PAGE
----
The Hindu festival of prosperity and positivity, Makara Sankranti is celebrated in most parts of India and Nepal to mark a good winter harvest. This Indian festival coincides with the transition of the Sun into the zodiac sign of Makar rashi or Capricorn and beginning of the Sun's northward journey.
Depending on the cultural background of the people coupled with climatic conditions and agricultural environment, this festival is celebrated in different ways and with a different name. Today, Makar Sankranti also known as Pongal and Bhogali Bihu, is being celebrated by people from all walks of life. This day also marks the arrival of the spring season in India.
Kicheri in Uttar Pradesh
In Uttar Pradesh, people celebrate Kicheri as the bathing festival on the banks of Sangam in Allahabad. Pilgrims take a holy dip at the Triveni Sangam, which is the confluence of rivers Ganga, Yamuna and Saraswati.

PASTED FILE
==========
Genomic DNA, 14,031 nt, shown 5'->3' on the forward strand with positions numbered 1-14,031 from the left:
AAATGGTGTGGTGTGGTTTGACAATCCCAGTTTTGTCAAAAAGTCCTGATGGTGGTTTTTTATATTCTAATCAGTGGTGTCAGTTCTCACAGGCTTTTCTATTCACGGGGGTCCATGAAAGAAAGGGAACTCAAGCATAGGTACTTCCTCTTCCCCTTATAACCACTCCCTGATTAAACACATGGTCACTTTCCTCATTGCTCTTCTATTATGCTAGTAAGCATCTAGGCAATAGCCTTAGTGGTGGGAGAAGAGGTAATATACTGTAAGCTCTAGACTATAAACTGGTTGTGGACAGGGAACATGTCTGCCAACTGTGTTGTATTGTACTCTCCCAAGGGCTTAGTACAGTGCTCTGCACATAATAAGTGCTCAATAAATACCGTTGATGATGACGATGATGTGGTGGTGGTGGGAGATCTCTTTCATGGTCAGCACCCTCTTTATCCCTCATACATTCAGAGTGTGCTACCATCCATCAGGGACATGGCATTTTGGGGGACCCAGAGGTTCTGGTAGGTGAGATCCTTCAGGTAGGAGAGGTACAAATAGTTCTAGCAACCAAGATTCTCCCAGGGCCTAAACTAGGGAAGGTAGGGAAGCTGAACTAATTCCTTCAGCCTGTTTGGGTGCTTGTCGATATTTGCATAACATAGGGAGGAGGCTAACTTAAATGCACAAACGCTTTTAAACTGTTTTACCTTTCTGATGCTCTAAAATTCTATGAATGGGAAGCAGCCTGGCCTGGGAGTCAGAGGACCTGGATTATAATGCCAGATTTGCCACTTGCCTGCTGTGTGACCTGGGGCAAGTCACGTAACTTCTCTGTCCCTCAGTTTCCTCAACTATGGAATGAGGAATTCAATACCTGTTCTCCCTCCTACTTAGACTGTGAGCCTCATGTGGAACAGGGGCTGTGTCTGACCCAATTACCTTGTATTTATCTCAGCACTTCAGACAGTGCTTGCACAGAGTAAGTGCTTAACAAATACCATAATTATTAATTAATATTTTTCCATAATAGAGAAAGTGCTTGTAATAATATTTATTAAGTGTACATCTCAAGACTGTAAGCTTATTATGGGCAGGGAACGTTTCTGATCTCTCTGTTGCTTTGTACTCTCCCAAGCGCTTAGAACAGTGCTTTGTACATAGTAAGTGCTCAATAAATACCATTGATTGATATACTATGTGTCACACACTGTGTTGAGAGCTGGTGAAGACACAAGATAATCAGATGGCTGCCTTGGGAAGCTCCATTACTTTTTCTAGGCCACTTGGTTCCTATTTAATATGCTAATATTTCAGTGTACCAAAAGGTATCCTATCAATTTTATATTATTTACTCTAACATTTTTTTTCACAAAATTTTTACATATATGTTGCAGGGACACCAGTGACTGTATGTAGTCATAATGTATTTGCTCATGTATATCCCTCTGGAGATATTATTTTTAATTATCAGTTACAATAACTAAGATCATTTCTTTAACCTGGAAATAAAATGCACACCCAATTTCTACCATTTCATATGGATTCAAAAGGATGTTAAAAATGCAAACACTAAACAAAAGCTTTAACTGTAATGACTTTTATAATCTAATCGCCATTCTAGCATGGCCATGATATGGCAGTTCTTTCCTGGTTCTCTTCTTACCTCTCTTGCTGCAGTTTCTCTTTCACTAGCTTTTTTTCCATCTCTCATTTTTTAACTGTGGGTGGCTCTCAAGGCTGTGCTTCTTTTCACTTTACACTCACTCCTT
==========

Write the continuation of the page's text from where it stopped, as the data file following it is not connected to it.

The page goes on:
Makara Sankranti in Maharashtra
Women in Maharashtra dress up in their best jewellery and black saris while exchanging delicacies made of ‘til’ or sesame. The pleasant weather in the entire state including Pune, Mumbai and Nagpur will add to the gaiety of this festival. Day temperatures in these regions are hovering around 30°C while, minimums are in a comfortable range of 14°C to 15°C.
Pongal in Tamil Nadu
In Tamil Nadu, the festival is celebrated as Pongal where people worship the sun god and cattle. The most important delicacy cooked during Pongal is sweet rice. In view of rain in south coastal Tamil Nadu, day temperatures have come down to thirties and minimums in low twenties.
Lohri in Punjab and Bhogali Bihu in Assam are celebrated by lighting a bonfire. Kite flying is an important aspect of the festival. Bulls are also decorated and offered prayers on this day, as they signify the harvest season.
picture courtesy - Sudip Moitra